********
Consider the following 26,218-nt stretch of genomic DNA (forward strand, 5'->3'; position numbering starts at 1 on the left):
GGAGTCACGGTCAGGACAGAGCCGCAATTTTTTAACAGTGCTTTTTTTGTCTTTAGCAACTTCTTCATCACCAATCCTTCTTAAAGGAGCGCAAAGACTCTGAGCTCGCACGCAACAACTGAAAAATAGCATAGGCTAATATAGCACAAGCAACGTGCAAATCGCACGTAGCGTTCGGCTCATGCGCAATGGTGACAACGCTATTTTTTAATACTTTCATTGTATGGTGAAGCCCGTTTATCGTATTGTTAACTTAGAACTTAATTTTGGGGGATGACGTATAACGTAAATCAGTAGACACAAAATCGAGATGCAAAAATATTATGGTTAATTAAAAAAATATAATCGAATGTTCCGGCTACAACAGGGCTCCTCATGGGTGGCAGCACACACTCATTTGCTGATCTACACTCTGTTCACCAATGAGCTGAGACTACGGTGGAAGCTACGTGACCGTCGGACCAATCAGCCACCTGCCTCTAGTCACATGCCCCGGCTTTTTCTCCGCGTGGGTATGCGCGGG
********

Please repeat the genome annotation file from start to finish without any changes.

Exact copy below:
Consider the following 26,218-nt stretch of genomic DNA (forward strand, 5'->3'; position numbering starts at 1 on the left):
GGAGTCACGGTCAGGACAGAGCCGCAATTTTTTAACAGTGCTTTTTTTGTCTTTAGCAACTTCTTCATCACCAATCCTTCTTAAAGGAGCGCAAAGACTCTGAGCTCGCACGCAACAACTGAAAAATAGCATAGGCTAATATAGCACAAGCAACGTGCAAATCGCACGTAGCGTTCGGCTCATGCGCAATGGTGACAACGCTATTTTTTAATACTTTCATTGTATGGTGAAGCCCGTTTATCGTATTGTTAACTTAGAACTTAATTTTGGGGGATGACGTATAACGTAAATCAGTAGACACAAAATCGAGATGCAAAAATATTATGGTTAATTAAAAAAATATAATCGAATGTTCCGGCTACAACAGGGCTCCTCATGGGTGGCAGCACACACTCATTTGCTGATCTACACTCTGTTCACCAATGAGCTGAGACTACGGTGGAAGCTACGTGACCGTCGGACCAATCAGCCACCTGCCTCTAGTCACATGCCCCGGCTTTTTCTCCGCGTGGGTATGCGCGGG